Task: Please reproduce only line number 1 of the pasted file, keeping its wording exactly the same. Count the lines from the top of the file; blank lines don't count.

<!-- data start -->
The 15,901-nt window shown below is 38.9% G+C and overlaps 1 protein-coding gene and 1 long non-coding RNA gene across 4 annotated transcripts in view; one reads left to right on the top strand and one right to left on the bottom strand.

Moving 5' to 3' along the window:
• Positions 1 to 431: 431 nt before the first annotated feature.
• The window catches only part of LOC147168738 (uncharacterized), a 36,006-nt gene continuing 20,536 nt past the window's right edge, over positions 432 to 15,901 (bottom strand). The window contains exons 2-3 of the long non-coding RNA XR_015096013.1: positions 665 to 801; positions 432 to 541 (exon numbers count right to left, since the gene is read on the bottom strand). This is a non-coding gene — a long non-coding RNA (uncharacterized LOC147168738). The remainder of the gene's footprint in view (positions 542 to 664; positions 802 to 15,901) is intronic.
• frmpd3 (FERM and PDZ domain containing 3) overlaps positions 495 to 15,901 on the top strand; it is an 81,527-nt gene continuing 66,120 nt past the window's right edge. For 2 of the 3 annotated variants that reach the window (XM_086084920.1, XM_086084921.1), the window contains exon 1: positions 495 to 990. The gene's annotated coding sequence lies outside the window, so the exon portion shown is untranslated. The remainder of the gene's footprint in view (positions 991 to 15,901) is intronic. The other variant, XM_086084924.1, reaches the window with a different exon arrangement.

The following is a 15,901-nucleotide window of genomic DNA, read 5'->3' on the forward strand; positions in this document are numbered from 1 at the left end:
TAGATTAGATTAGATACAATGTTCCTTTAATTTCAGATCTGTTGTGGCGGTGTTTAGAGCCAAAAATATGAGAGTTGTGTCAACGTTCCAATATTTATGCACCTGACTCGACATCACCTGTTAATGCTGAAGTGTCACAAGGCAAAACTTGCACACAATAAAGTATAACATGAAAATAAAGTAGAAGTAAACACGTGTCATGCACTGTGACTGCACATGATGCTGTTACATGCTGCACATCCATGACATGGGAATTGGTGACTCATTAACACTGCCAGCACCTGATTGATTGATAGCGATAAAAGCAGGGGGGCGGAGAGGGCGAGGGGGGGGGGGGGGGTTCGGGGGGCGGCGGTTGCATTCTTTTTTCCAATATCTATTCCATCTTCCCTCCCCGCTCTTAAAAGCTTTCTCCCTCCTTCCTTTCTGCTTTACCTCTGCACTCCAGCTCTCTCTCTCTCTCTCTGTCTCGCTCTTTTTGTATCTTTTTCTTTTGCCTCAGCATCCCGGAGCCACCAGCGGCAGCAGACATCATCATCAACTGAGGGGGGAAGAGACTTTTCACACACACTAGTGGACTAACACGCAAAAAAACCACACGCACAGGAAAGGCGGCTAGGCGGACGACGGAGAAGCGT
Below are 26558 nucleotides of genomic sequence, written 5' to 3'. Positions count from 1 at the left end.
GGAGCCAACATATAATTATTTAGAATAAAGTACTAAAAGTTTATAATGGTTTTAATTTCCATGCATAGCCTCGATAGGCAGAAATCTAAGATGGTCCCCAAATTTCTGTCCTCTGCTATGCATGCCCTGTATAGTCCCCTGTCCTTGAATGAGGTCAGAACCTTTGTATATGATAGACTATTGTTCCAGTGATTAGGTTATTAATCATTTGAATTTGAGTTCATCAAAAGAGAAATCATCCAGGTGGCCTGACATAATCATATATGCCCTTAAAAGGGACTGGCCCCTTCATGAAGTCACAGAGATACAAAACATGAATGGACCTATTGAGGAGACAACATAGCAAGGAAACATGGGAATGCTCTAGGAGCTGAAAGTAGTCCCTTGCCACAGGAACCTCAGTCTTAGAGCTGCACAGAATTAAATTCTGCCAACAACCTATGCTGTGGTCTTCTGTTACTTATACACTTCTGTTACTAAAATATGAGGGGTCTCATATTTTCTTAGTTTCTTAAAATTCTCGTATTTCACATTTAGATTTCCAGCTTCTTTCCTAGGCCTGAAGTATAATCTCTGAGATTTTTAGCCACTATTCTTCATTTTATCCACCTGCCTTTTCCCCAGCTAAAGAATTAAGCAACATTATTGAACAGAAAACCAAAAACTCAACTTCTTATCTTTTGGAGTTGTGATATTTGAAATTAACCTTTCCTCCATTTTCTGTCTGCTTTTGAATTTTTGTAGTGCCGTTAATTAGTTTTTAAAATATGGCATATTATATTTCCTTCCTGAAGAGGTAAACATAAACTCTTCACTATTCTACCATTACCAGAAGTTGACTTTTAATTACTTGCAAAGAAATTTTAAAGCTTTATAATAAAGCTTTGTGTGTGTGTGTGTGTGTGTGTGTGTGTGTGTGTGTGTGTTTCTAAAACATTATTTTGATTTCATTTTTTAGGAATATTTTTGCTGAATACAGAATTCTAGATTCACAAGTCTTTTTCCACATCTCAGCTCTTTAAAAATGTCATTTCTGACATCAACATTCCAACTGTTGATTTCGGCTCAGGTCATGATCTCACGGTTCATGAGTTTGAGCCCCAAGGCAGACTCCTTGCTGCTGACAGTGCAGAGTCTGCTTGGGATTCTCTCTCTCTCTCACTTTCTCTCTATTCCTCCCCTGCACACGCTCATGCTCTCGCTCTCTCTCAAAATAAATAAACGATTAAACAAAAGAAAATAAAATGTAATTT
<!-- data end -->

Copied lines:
The 15,901-nt window shown below is 38.9% G+C and overlaps 1 protein-coding gene and 1 long non-coding RNA gene across 4 annotated transcripts in view; one reads left to right on the top strand and one right to left on the bottom strand.